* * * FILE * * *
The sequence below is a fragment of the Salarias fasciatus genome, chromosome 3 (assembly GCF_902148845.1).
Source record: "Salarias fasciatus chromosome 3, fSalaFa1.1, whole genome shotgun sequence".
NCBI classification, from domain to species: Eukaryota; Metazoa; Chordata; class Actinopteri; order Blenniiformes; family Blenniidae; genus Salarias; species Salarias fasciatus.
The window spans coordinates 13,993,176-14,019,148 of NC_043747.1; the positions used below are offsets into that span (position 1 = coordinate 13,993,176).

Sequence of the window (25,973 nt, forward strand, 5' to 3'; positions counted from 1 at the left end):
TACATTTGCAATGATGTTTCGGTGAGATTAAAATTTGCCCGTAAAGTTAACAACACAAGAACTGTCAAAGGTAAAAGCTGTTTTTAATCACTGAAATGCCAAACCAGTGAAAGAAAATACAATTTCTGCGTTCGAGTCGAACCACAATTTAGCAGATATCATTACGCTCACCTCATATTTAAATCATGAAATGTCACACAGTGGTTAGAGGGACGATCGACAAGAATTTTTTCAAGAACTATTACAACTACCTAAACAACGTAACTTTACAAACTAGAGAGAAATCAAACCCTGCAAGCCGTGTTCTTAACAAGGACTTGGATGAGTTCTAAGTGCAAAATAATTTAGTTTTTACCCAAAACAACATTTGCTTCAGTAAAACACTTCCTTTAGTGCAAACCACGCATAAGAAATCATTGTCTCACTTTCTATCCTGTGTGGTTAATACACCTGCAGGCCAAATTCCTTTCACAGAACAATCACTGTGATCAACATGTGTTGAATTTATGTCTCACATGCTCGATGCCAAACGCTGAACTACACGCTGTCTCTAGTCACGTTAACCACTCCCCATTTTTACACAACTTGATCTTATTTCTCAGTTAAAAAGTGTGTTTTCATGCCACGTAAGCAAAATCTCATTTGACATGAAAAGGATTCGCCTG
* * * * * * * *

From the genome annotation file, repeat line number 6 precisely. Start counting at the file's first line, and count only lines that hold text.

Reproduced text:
TACATTTGCAATGATGTTTCGGTGAGATTAAAATTTGCCCGTAAAGTTAACAACACAAGAACTGTCAAAGGTAAAAGCTGTTTTTAATCACTGAAATGCCAAACCAGTGAAAGAAAATACAATTTCTGCGTTCGAGTCGAACCACAATTTAGCAGATATCATTACGCTCACCTCATATTTAAATCATGAAATGTCACACAGTGGTTAGAGGGACGATCGACAAGAATTTTTTCAAGAACTATTACAACTACCTAAACAACGTAACTTTACAAACTAGAGAGAAATCAAACCCTGCAAGCCGTGTTCTTAACAAGGACTTGGATGAGTTCTAAGTGCAAAATAATTTAGTTTTTACCCAAAACAACATTTGCTTCAGTAAAACACTTCCTTTAGTGCAAACCACGCATAAGAAATCATTGTCTCACTTTCTATCCTGTGTGGTTAATACACCTGCAGGCCAAATTCCTTTCACAGAACAATCACTGTGATCAACATGTGTTGAATTTATGTCTCACATGCTCGATGCCAAACGCTGAACTACACGCTGTCTCTAGTCACGTTAACCACTCCCCATTTTTACACAACTTGATCTTATTTCTCAGTTAAAAAGTGTGTTTTCATGCCACGTAAGCAAAATCTCATTTGACATGAAAAGGATTCGCCTG